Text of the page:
What makes an Executive Stand out
Gurpreet is a Program Director at Mindtree. She has extensive experience in delivering several key projects in the Digital technologies space. She has worked for companies like Kyocera Wireless, Delphi Automotive, and Wipro.
What comes to your mind when I mention the word “Executive” – a person with a crisp business suit, scholarly stance, a laptop or a dairy in hand perhaps, and a cool, very clear style of communication as well? All checked, and more. We have tons of material on how a leader should be and behave. Very little is said on how to conduct yourself as a pedigree executive leader though. It is assumed that one just evolves into the “Executive Presence”. While that’s partly true, most part of being an Executive is meticulous inculcation of tidy habits. These leaders learn not just through soft skill training but through plenty of mistakes and painful experiences. It takes a whole lot of maturity to get into the skin of a well-poised leader. Let’s unravel some of the constructs through a very humane angle here.
When people meet, the first exchange is to take stock of each other’s looks. The human mind begins building prejudice on what it sees. The tone of your greeting and the handshake further add to this prejudice. It is not without reason that a “Formal Dress-code” or “Power Dressing” is prescribed to keep such prejudice at a minimum. Think Sheryl Sandberg and you’ll immediately know what I am talking about. Let’s admit, distractions derail discussions. Unless of course, that is the very intent.
This is a vastly handled topic. But touching upon some indispensable executive traits:
A good practice of some of the well-networked leaders is to know their audience at a human level. Their preparation includes look-up on LinkedIn or noting tiny details from past conversations. The very first icebreaker of a greeting is a chance to show your interest in the other party. This applies not just in Business meetings, but also during co-workers or staff meetings.
Control on Emotions:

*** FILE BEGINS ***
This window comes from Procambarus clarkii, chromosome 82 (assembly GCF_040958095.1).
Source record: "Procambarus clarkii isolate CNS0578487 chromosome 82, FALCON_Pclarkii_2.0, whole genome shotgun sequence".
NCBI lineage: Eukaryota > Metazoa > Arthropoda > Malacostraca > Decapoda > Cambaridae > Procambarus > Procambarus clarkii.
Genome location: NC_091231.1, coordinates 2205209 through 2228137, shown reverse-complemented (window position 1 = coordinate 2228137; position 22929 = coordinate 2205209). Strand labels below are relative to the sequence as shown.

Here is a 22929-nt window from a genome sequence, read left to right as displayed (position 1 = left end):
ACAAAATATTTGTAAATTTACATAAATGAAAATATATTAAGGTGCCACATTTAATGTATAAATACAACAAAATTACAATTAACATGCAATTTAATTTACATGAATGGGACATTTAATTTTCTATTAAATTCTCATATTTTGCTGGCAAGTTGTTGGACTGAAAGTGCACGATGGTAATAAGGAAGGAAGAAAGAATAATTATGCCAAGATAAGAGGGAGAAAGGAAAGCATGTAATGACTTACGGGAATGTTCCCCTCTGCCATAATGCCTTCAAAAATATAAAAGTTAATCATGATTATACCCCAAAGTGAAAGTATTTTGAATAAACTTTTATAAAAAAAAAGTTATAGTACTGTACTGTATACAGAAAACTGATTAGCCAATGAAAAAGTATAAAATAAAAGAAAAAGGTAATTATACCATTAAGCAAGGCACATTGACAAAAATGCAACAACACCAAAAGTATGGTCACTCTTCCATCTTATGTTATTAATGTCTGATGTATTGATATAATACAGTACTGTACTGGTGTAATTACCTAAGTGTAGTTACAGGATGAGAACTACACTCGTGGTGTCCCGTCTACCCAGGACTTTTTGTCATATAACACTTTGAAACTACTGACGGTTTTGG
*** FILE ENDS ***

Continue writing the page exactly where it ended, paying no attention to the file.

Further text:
Whether it is anger, frustration, joy, shock, or even humor – none of these emotions should override. An Executive Leader is a human given to weaknesses too. However, the fact that they do not forget that their presence is constantly under public scrutiny is a sign of maturity. This is easier said than done. But the more control you see, the more an Executive Leader is seasoned.
Executives often check their actions and playback conversations to figure out if a bias did take place in the decision or discussion. Most executives stop right in their tracks when they realize that this emotion is at play and messing with their minds. It takes a lot of self-study to identify this important weakness that can damage any situation.
A good leader cannot avoid taking sides if a moral situation presents itself. One needs to stand up for the righteous cause.
A fantastic case in point is that of Ursula Burns, the CEO of Xerox until 2016, who had a lot of learning in Emotion Management when she became an executive. It’s worth spending some time learning about her journey.
When Executives talk, people sit back and listen. And the words are not hard to remember – being few but heavy-weight. Remember the Steve Jobs speeches. So little was said, yet he was the master orator – the greatest we have seen! The key to his immense oratory success was to pick the most important part of what he wanted to say, work on various styles of presenting it, and then choosing the best. This followed by back-breaking preparation.
While Executives do not talk much, they do listen a lot. They churn the information with facts and figures with plenty of careful notes. Unless they are sure, they make no commitment.
Above all, the hygiene factor is that they know their business to the deepest detail. Think Jeff Bezos, the nerd CEO who knows his code as well as his business.
A well-grounded Executive doesn’t have to tell that she is the boss. It just exuberates. Authority is a double-edged sword for a Leader. They cannot have consensus in view of wider business goals, neither can they have a dictatorial style that suppresses good inputs from coming to them. A leader who listens, understands, and digests the information without bias, will be able to make a well-informed and calculated decision. One important aspect which Executives must deal with a lot is – politics. It is extremely important that they separate out the message from the noise. This requires a lot of focus and tact. Being in a higher position should not obliterate the vision. Hence good Executive Leaders connect with their subordinates, peers, and network in order to know all-around aspects before making decisions. However, an Executive Leader is and should be the ultimate decision-maker.
An interesting study on this topic on medium.com states why Larry Page and Jeff Bezos do not endorse “Consensus-Based Decision Making”.
Final words, “All of us fall and learn. Leaders learn better with every failure. And Executive Leaders make this learning seem like an effortless art, a cut above the rest”.